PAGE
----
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Cod Tongues Have Always Been a Part of Me

I would spend summers as a child in Newfoundland on the wharf with my grandfather, splitting and gutting fish and—because they would be thrown away otherwise—I cut out the cod tongues and sold them to tourists as a local delicacy.
Photo via Flickr user B D T

Hailed by MUNCHIES' own Adam Gollner as "Canada's real top chef," Jeremy Charles is on something of a one-man mission to showcase the rich natural produce, fish supply, and forageable ingredients of his native Newfoundland. Charles' Raymonds Restaurant in his hometown St John's has been hailed as one of the best in the country for its creative, terroir-driven dishes.

Cod tongues have always been a part of me. Not literally, but I would spend summers as a child on the wharf with my grandfather. I would be there splitting and gutting the fish and—because they would be thrown away otherwise—I cut out the cod tongues. I reckon they probably paid for two fishing rods when I was a kid because I sold them to tourists as a local delicacy. And they really are—even now, I love to quickly fry them off and they make this crunchy, beautiful piece of cod. It's definitely a different texture, more meaty and gelatinous than the rest of the fish.

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READ MORE: Seals Are Delicious, So Lets Kill and Eat Them

That's just one of the unique staples back home in Newfoundland. I left when I was 19 and travelled and cooked in Montreal and Chicago. It was so strange to me to encounter the legal restrictions on serving wild game—it was both highly illegal and frowned upon. People went out to have a piece of filet mignon or pork chop, not to eat something that had just that day been hunted and butchered locally. But that's just the lifestyle back home, it's how I grew up at my parents' table and my grandparents' table.

I've been back in Newfoundland for about eight years now and we are just so fortunate with the natural abundance of game and incredible produce—as well as the lenient regulations on serving wild game! At Raymonds, we want to educate our customers and showcase what we have in Newfoundland. We try to make sure everything comes from Newfoundland, even the plateware we use was made by the potter down the street. You sit overlooking the harbour front in St John's while you enjoy the simply, beautifully prepared local produce.

There can be more stigma attached to serving certain animals. Seals are gorgeous, wild, organic meat. People in Newfoundland and Labrador have been hunting and eating them for generations, it's how they have always survived the winter.

It's amazing how the understanding of what we can do with food—what we can forage and eat—has matured so much in recent years. We have one of the most prolific chanterelle mushroom seasons in Canada here but these are something my grandparents' generation would never have eaten because they were told mushrooms are poisonous. Now I use so many different types of them in my cooking—hedgehogs, yellow foots, and many others, and they go hand in hand with beautiful game birds and venison.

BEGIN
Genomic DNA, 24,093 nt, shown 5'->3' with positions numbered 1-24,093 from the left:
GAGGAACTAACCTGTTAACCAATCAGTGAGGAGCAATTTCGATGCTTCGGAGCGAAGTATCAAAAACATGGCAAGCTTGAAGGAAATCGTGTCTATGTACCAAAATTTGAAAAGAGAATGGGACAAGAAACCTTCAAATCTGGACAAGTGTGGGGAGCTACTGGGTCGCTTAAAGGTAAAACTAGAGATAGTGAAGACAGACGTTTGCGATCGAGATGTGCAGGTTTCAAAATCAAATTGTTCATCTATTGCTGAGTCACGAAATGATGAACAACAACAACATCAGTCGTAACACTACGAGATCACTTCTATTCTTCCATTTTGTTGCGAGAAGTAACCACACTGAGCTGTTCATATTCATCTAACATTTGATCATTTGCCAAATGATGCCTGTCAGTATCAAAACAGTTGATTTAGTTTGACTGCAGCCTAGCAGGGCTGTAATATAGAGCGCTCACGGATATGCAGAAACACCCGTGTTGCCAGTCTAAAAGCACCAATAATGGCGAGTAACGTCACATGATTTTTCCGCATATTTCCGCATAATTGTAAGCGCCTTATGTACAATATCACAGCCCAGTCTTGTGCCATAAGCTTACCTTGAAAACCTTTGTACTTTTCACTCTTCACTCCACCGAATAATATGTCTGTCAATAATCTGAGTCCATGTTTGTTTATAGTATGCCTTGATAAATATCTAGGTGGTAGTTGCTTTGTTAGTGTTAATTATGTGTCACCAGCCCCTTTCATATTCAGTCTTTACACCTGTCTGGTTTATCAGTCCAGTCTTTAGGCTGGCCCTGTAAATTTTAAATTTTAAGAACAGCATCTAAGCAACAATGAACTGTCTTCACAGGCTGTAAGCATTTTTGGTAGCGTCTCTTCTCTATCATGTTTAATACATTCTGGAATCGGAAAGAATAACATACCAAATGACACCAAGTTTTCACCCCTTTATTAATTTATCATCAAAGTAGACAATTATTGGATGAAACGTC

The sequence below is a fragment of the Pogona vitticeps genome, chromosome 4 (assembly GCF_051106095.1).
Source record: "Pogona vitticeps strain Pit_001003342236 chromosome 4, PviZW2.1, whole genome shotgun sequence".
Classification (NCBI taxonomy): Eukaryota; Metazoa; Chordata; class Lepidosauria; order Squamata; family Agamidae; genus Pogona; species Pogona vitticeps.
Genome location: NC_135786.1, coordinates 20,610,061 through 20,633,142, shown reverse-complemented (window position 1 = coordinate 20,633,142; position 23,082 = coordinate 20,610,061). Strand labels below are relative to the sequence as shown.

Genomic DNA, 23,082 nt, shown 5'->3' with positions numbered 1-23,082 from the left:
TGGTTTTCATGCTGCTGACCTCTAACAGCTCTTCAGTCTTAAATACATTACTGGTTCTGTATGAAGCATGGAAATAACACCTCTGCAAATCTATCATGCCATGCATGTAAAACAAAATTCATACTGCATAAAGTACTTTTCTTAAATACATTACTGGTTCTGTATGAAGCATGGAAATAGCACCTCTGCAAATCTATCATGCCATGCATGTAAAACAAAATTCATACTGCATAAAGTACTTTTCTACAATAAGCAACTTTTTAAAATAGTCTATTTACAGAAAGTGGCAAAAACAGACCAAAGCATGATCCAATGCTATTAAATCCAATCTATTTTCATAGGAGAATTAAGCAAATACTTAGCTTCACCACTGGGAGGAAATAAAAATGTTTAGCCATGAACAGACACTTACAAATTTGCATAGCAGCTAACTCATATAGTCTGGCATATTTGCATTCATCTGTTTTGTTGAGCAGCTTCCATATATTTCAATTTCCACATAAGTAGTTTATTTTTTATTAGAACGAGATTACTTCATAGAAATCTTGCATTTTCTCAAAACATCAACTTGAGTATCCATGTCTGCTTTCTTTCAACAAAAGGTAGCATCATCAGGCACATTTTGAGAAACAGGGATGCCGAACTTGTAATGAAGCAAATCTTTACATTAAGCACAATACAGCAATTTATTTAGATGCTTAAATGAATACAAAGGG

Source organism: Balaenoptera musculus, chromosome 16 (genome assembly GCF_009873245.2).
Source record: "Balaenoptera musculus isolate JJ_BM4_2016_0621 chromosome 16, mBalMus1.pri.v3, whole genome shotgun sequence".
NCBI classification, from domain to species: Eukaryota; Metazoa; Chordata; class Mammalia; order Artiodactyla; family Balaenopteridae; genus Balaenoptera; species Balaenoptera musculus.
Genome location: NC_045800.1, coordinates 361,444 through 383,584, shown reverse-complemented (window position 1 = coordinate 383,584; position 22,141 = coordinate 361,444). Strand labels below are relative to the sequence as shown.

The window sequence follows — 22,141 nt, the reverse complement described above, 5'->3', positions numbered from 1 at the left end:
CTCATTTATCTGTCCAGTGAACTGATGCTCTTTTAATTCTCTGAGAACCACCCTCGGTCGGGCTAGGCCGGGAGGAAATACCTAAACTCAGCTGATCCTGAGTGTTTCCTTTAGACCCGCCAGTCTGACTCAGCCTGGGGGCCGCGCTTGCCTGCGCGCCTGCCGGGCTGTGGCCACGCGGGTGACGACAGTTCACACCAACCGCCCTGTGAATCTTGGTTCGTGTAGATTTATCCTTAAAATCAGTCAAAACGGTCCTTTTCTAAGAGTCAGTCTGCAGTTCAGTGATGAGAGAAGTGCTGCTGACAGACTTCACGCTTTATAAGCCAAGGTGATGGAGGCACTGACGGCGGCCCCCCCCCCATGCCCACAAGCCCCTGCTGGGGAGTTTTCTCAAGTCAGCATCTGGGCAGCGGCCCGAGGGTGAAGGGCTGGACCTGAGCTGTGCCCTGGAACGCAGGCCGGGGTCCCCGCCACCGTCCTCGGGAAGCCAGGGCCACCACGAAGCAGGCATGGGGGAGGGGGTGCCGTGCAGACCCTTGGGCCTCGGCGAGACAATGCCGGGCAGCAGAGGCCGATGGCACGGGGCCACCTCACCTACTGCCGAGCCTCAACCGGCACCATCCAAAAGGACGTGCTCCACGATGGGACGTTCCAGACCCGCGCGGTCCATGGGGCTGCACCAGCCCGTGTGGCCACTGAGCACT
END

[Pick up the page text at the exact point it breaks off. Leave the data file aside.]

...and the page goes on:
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Travelling to Scandinavia was an inspiring and important part of educating myself about what can be done with what we naturally have. We went all over in Denmark and Sweden, from Noma to Faviken. Obviously we are on roughly the same latitude on the planet so we have similar ingredients we can work with. You always bring something back from seeing how another culture deals with food. Their approach to fermenting for example, or their use of wild sea greens were very educating for me.

WATCH: Keep It Canada: Newfoundland

There can be more stigma attached to serving certain animals, though. Seals are gorgeous, wild, organic meat. People in Newfoundland and Labrador have been hunting and eating them for generations, it's how they have always survived the winter. But it's a really controversial topic in the US and Europe because of the lack of education about how and why seals are hunted. People just immediately think clubbing baby seals over the head, which is total misinformation. Hunting seals is done in one season in a year to keep the population in check. It's a very special meat, like any other animal protein. We do loads with it, from braises to cures and we will use the whole animal—tongues, heart, and liver included. You can really taste the iron in the meat.

While we've been building this establishment [Raymonds Restaurant] centred around Newfoundland's amazing produce, people have really started to notice. People are coming from all over outside the province to experience what we want to showcase. It's really exciting and also a bit bizarre. I'm a pretty low key and easy-going guy. I love to cook and be out there on the boat fishing or to be foraging for my mushrooms. I love being with my crew. I don't particularly enjoy being in the limelight so to speak, but I am immensely proud of what we've accomplished and I feel honoured to be recognised.

Newfoundland was a bit of a lost soul, forgotten about in the middle of the atlantic ocean. I feel like we're really injecting some life into the place.

Newfoundland was a bit of a lost soul, forgotten about in the middle of the atlantic ocean. I feel like we're really injecting some life into the place through showing to Canada and the world what an amazing bounty of wild edibles we have. I think people are a bit envious of the freshness and beauty of the ingredients.

You're really only as good as your ingredients and my friends who are chefs are staggered by the quality of what I'm working with when they come to visit.

As told to Sarah Phillips.